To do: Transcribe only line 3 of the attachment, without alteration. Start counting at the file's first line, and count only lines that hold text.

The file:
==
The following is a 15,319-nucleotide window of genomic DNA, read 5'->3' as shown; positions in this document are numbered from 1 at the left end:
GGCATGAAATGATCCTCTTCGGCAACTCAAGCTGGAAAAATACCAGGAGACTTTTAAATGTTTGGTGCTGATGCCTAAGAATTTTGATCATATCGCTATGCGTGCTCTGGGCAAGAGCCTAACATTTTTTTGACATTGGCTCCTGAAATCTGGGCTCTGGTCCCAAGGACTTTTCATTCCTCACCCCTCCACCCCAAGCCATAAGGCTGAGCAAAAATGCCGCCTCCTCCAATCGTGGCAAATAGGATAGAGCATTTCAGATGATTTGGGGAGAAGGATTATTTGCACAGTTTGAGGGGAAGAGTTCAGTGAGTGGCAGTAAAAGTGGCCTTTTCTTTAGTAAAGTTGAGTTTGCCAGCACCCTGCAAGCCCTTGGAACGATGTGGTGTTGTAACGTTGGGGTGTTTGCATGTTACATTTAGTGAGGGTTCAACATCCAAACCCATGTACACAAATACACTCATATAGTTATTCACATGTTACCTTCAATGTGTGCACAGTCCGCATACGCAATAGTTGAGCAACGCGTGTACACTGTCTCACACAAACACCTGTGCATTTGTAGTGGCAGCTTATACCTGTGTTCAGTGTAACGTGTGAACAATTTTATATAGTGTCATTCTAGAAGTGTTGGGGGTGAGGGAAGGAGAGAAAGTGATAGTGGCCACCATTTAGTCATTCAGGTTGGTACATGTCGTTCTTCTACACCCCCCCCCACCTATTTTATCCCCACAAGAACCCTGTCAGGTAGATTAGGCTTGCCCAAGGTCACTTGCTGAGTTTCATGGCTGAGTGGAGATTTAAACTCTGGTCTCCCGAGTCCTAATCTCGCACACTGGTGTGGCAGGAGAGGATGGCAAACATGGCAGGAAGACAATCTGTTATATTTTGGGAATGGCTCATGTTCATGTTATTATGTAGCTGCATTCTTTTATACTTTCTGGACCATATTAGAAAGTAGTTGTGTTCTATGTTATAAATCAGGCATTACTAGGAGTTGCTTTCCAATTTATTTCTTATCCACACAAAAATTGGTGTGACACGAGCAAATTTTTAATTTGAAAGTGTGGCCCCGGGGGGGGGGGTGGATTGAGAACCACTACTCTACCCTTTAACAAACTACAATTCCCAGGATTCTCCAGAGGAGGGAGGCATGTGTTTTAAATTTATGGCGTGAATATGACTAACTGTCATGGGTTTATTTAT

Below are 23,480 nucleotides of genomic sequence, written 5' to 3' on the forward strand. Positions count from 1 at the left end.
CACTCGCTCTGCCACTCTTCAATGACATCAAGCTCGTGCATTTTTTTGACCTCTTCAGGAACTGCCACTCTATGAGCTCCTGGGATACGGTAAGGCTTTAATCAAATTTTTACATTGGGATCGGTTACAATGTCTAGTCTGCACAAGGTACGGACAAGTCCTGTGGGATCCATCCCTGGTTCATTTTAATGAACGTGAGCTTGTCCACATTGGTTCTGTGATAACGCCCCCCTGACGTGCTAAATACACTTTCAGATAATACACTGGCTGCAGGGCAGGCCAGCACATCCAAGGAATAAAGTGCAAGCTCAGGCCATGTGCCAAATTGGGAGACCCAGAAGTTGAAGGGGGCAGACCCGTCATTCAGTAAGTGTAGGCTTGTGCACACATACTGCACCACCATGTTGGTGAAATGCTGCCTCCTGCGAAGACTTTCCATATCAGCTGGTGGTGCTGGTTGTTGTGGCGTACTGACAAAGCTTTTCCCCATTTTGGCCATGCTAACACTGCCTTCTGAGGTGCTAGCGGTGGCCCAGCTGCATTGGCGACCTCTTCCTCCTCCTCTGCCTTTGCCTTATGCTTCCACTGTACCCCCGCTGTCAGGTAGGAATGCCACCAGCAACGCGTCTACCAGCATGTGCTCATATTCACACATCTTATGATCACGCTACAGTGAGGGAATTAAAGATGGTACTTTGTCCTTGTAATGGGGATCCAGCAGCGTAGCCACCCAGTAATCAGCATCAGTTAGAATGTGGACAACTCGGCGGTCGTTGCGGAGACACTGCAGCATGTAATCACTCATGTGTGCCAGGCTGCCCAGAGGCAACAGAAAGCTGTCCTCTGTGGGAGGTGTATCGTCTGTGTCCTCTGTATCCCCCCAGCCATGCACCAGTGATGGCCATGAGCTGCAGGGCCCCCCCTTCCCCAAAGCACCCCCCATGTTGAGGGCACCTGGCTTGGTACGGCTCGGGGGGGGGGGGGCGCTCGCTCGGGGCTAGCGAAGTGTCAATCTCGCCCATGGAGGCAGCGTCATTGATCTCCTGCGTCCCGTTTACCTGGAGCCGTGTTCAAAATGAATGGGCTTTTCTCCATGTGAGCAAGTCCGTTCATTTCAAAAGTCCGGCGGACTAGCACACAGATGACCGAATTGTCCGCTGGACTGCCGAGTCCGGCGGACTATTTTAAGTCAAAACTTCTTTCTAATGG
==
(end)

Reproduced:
Below are 23,480 nucleotides of genomic sequence, written 5' to 3' on the forward strand. Positions count from 1 at the left end.